frankr
    frankr
    US Member - 1 Year
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    #181350

    BTW, BTW, I’ll bet your 1952 Fleetwin won’t rev up because it is running on one cylinder due to old, no-good coils. Almost guaranteed if the original coils are still in there. Have you looked?

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    smokeonthewater
    US Member - 1 Year
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    #181429

    Thanks for the generous reply! Obviously, my reed valves must be working well!
    I had to revisit some of my collection, I suppose my Johnson series ‘A’ accomplishes porting with the crankshaft acting as a ‘blowback’ valve?
    My fleetwin does have the original coils, it would stand to reason if they are known to go bad, I should replace them. It shure runs smooth on one cylinder.
    Anyone know a part number for replacement coils?

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    smokeonthewater
    US Member - 1 Year
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    Topics: 17
    #181431

    https://www.amazon.com/Ignition-Johnson-Evinrude-Cylinders-replaces/dp/B004S6RH1M
    Will thee work on an early fleetwin?

    frankr
    frankr
    US Member - 1 Year
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    #181432

    https://www.amazon.com/Ignition-Johnson-Evinrude-Cylinders-replaces/dp/B004S6RH1M

    Will thee work on an early fleetwin?

    Unfortunately, I lost 9/10 of my part reference books when my computer barfed. I think that is the coils for your motor, but not totally sure. 1952 was a year of rapid change in the OMC magnetos.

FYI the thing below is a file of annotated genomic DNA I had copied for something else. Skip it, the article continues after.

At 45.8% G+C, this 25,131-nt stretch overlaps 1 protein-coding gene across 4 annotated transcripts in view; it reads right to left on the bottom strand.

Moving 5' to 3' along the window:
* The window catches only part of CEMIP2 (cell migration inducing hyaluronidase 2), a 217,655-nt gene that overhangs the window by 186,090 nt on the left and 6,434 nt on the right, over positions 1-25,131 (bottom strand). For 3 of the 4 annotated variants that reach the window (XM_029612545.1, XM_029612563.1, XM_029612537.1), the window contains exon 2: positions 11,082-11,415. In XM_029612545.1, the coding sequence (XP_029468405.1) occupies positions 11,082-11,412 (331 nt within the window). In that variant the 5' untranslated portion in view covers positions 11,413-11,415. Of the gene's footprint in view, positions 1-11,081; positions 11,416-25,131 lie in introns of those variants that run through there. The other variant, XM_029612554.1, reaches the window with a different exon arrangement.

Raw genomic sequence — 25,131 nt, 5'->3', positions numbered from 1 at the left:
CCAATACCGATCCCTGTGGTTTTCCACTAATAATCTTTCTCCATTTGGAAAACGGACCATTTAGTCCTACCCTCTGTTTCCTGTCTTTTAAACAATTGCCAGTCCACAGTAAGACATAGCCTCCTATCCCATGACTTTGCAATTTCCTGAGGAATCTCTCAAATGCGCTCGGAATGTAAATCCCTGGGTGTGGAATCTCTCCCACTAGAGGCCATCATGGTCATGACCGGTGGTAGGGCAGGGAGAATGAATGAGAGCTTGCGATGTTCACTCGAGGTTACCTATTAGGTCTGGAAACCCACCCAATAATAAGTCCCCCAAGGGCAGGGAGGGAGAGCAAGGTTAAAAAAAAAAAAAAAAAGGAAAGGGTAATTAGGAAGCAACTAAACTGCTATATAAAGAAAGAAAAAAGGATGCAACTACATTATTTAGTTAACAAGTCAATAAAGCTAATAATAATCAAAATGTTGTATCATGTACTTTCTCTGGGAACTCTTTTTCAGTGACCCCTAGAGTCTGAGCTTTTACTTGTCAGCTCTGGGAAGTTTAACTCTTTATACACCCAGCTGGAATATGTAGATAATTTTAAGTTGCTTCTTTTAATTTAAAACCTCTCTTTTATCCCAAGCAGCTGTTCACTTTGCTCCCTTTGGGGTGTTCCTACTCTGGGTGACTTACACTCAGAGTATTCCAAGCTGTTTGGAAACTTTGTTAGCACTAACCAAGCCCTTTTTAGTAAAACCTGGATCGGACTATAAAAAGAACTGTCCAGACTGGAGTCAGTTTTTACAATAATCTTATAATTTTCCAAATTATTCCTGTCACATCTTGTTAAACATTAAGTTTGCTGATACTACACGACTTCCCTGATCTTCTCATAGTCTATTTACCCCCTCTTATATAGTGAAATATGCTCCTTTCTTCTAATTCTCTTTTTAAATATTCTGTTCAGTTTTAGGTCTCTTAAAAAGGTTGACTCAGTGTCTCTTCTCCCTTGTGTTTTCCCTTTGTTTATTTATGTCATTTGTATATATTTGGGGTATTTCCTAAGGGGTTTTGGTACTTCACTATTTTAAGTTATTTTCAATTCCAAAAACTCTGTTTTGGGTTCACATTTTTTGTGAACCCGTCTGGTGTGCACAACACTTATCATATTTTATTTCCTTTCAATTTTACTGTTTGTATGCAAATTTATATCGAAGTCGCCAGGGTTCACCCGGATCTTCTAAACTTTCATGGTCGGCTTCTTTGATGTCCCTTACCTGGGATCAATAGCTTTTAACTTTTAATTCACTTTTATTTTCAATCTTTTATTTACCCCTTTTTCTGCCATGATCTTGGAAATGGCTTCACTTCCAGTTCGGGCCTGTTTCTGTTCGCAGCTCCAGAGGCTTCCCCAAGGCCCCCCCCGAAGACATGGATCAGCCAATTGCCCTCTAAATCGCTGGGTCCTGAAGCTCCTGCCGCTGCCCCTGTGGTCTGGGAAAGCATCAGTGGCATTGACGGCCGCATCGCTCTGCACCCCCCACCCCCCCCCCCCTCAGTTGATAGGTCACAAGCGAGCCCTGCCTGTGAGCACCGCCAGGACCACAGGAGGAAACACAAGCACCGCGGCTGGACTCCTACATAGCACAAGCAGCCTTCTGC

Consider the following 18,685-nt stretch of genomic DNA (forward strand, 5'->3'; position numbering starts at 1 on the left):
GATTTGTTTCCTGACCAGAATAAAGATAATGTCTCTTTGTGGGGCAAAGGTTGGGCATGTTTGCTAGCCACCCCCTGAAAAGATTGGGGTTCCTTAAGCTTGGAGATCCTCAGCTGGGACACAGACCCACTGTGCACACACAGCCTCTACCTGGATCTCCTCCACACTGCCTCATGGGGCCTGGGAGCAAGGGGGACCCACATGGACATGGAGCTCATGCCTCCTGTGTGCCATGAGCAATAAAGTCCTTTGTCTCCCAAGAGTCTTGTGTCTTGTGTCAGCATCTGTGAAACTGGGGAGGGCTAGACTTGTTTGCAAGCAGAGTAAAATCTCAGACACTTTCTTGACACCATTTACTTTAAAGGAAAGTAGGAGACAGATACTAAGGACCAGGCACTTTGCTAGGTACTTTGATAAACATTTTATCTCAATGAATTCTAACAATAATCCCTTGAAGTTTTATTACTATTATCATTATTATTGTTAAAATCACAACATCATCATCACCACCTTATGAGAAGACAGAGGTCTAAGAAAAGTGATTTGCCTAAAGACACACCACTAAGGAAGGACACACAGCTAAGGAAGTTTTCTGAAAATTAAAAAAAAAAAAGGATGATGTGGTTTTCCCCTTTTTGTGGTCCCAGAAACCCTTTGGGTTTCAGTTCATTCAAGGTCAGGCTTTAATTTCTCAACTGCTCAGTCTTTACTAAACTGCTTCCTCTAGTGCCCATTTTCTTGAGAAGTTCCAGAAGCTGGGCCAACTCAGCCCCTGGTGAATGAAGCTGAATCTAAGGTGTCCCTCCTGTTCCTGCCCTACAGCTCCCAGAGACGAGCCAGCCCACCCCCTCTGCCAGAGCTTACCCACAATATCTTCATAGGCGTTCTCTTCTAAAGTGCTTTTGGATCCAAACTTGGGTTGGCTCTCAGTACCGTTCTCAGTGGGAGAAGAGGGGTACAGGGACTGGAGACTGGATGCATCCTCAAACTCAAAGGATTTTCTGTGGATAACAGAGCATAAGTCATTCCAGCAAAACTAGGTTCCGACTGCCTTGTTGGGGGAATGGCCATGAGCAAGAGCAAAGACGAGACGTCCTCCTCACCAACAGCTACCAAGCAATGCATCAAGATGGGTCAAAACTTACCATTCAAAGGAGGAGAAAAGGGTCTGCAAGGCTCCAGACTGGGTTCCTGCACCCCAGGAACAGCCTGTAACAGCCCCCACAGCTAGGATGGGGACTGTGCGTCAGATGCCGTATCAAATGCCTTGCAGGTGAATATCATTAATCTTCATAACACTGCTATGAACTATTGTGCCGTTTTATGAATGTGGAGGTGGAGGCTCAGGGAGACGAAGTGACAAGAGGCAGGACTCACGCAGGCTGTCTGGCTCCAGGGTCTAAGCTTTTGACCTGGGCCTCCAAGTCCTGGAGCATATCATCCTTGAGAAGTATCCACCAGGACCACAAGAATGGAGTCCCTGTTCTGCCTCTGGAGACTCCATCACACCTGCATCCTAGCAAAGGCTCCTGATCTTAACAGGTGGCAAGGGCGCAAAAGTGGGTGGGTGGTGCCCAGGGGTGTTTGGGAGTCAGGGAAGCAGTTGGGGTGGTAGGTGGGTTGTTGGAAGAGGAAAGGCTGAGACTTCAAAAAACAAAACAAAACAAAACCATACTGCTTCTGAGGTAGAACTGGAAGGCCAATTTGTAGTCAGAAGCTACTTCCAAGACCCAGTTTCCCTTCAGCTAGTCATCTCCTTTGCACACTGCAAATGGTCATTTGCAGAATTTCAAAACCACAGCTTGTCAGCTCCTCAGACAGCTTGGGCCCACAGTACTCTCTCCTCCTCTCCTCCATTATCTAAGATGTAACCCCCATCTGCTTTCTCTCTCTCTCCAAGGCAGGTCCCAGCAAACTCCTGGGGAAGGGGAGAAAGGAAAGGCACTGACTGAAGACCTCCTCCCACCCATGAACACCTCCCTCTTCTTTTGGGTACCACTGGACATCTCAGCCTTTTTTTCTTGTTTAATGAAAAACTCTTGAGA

frankr
    frankr
    US Member - 1 Year
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    #181433

    If your magneto looks like this one (note the points & condensers type), then the coils you suggested are correct.

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    Tubs
    Tubs
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    smokeonthewater
    US Member - 1 Year
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    squierka39
    squierka39
    US Member - 2 Years
    Replies: 315
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    #181443

    If your Fleetwin is a ‘52 then it uses the earlier ignition. Coils and points are different. But, the later coils can be adapted to work but swapping them onto the old laminates.

    mercuryman
    mercuryman
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    #181452

    Is the clutch engaged ?

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    smokeonthewater
    US Member - 1 Year
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    #181469

    Nope, she is in full drive…. the timing lever has full travel, and the boat moves foreword ….. just like Wisconsin’s motto!!

    Good idea, though!

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    garry-in-tampa
    Lifetime Member
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    #181553

    This is the ’52 Fleetwin magneto –

    Garry-now -in-Michigan

    frankr
    frankr
    US Member - 1 Year
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    #181555

    No wonder we are confused. If Garry’s picture truly is for the 1952 year, it shows coil # 580118, which is replaced by 580477 available everywhere including e-bay as previously posted. Pretty sure the 1951 coil is # 580040, made of unobtanium and priced accordingly.